In this article, Bryan Caplan suggests that it really ought to be height cubed:
      https://www.econlib.org/archives/2006/10/bmi_lessons_fro.html

      Then I heard an episode of the Stronger by Science podcast (will link if I can find it) in which Greg Nuckols said it should actually be height ^2.5 or thereabouts.

      The effect is that BMI works pretty well for people in the middle of the height distribution, but is inaccurate for anyone on the right and left tails.

      If people have been getting taller over this timespan, that would increase the mean BMI independently of any actual changes in bodyfat percentage. Not sure how big the effect is, but it might be important to try and adjust for it.

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  1. Mahmud says:

    This is absolutely amazing……so what are the ways we can mitigate this? Before lobbying the government, on personal levels how do we cull this as much as possible?

    Liked by 1 person

    1. Rodrigo says:

      Before that I’d wait until he pinpoints any particular contaminants, I was waiting the whole article for the moment when he’d actually start naming names, but alas, that’s probably for next time.

      Liked by 1 person

      1. Mahmud says:

        Sounds about right, though my mind is already on buying an air and water filter and then figuring out how to get meat and other foods with the least chemical/plastic content possible. I think it’s worth the effort to try this on myself and testify the results.

        If slime can pinpoint anything particular though, that’s even better. This is an excellent set of articles that hits on a nagging set of intuitions and suspicions I’ve been having for a while. Also i suspect this has something to do with skin quality…remember a decade ago when I was in high school the utterly horrendous skin quality of a number of the students.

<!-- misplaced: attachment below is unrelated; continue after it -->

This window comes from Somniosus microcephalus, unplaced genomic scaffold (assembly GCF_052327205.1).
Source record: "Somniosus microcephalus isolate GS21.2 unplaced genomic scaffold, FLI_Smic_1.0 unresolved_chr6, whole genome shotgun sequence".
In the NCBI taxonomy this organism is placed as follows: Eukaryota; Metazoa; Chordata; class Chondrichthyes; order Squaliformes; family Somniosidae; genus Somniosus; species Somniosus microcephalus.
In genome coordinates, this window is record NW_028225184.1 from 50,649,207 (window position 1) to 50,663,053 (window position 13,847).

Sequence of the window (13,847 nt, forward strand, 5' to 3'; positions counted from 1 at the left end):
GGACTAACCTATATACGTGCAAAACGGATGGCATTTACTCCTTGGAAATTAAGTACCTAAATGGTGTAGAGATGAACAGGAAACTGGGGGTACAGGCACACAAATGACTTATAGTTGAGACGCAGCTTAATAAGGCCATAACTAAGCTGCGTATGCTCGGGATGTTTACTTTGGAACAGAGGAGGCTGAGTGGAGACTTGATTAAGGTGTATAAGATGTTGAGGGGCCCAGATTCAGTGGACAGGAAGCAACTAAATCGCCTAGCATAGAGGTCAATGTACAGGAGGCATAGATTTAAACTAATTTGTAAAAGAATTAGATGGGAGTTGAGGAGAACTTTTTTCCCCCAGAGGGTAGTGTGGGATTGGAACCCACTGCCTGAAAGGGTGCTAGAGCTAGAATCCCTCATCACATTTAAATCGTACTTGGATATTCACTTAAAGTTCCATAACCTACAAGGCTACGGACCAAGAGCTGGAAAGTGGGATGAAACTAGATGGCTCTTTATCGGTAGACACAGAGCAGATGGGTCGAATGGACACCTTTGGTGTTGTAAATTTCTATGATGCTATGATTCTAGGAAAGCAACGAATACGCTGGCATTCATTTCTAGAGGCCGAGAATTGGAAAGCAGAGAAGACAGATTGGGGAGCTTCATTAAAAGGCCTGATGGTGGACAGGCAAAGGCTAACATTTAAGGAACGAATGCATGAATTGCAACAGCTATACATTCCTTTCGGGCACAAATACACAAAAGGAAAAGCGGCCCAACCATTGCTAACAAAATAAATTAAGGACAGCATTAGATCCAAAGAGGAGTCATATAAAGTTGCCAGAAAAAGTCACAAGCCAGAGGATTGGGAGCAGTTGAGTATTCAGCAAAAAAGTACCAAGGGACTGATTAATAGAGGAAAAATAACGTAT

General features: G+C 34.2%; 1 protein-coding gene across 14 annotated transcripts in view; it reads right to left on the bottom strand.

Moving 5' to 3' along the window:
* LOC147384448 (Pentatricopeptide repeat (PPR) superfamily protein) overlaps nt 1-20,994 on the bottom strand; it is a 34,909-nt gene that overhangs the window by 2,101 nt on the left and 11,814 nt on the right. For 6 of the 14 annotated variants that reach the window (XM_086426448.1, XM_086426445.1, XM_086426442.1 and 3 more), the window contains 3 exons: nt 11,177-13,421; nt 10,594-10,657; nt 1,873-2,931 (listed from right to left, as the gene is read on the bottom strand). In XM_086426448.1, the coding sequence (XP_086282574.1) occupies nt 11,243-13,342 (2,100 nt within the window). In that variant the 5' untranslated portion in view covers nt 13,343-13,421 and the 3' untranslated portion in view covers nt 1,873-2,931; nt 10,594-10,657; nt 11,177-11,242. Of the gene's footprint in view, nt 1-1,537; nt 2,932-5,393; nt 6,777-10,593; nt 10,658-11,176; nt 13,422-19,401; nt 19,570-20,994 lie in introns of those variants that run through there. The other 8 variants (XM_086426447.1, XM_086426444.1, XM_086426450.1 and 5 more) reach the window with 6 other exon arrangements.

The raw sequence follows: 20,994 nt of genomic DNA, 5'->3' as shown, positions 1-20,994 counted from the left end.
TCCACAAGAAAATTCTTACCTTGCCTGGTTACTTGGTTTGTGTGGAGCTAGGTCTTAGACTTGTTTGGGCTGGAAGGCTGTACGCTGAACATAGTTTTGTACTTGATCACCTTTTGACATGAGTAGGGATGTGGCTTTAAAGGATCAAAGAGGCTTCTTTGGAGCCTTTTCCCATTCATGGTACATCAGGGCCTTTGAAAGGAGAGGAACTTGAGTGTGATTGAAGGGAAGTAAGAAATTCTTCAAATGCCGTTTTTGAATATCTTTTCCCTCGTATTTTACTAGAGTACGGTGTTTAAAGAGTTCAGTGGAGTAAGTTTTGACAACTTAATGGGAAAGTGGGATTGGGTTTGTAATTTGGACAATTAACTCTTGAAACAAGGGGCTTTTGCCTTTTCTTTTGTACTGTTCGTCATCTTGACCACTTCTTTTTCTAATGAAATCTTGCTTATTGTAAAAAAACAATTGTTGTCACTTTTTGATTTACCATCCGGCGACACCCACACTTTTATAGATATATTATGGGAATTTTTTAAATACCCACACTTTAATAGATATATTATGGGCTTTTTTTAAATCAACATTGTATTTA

Liked by 2 people

      2. This is a great question. Yeah, we devote a whole post to each of three contaminants we suspect, because we try to make as strong of a case as we can for each. (BTW the blog has two authors!)

        In terms of filters… most water sources are already filtered (we talked to a water treatment engineer a little about this a little), and as far as we know there aren’t going to be filters you can buy that will catch things that slip through the municipal filters (we could be wrong though and would be interested to hear about it!). Eating less meat does seem like a promising step for a number of reasons. We hope to write a “what you can do about this” post at the end so stay tuned.

        We also suspect this is related to skin quality, Lindeberg’s book mentions that hunter-gatherers he studied all have perfect skin.